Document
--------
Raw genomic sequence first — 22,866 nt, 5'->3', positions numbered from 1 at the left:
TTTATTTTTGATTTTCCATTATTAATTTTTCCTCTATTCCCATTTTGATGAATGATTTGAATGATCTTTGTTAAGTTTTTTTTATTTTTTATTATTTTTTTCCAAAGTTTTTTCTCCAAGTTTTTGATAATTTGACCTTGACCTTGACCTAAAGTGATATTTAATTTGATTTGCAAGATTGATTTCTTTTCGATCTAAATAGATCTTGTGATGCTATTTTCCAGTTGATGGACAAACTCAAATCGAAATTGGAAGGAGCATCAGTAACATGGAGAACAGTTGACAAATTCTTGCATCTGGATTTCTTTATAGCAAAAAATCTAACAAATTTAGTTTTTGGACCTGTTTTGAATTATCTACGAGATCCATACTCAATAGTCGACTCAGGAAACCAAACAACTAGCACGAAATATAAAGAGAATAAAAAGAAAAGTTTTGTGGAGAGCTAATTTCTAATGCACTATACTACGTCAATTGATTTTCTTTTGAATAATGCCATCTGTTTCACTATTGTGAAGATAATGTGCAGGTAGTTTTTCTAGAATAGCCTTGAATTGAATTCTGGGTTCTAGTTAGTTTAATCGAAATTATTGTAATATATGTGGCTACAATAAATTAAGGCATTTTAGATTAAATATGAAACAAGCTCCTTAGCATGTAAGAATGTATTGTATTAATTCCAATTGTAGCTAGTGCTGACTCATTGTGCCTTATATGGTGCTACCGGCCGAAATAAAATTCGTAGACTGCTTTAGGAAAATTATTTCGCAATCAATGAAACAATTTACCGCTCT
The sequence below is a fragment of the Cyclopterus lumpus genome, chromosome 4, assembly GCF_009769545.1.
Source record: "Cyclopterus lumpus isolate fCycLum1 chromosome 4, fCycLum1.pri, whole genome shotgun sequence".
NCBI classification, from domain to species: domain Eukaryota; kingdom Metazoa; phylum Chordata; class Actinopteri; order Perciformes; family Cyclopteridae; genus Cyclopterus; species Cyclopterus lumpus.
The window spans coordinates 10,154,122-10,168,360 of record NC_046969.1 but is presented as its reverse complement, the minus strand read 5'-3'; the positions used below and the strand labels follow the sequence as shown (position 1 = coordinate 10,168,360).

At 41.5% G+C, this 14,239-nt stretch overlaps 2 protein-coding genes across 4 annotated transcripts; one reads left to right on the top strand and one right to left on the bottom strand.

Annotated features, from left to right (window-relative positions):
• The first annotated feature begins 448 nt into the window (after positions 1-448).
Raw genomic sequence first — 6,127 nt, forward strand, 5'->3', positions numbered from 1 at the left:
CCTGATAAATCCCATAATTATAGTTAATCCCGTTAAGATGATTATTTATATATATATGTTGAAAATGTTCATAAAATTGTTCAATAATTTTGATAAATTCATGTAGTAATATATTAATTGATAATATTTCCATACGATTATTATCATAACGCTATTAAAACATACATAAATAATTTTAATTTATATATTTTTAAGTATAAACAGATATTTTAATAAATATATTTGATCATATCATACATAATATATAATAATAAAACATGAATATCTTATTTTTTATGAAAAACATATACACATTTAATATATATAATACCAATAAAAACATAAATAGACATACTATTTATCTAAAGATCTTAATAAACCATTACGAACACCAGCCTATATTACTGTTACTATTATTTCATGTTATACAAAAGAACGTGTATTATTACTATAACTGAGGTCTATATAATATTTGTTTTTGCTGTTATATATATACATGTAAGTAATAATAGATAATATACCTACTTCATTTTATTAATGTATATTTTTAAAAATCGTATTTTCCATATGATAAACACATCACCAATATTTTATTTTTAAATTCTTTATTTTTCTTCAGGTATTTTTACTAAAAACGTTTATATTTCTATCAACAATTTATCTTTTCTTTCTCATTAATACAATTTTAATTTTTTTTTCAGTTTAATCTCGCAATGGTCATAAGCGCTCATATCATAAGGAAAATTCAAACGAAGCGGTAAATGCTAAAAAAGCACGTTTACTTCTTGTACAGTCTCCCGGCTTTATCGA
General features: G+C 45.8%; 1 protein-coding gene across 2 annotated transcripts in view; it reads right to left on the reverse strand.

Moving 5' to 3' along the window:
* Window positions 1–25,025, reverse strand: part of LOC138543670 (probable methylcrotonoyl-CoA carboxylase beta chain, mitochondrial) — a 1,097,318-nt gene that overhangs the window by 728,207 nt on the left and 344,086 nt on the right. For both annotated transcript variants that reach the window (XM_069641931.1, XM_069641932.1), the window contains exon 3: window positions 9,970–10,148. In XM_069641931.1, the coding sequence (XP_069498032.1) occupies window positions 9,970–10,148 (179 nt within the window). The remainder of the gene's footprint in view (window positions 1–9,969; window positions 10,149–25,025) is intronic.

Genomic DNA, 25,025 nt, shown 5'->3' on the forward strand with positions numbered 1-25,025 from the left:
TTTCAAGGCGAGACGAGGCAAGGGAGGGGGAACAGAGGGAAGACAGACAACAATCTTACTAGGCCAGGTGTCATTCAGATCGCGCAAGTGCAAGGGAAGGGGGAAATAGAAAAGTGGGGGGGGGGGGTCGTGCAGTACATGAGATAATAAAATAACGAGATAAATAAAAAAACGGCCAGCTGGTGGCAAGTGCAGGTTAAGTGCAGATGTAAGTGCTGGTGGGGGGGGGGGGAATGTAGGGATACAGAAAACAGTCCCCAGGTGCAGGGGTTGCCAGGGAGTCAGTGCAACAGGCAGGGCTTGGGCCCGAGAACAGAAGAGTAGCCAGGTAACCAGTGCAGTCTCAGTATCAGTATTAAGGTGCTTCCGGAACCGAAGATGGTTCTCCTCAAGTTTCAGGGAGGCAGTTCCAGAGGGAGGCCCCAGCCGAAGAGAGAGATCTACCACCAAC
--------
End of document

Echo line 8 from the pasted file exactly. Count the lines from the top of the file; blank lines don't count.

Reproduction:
Annotated features, from left to right (window-relative positions):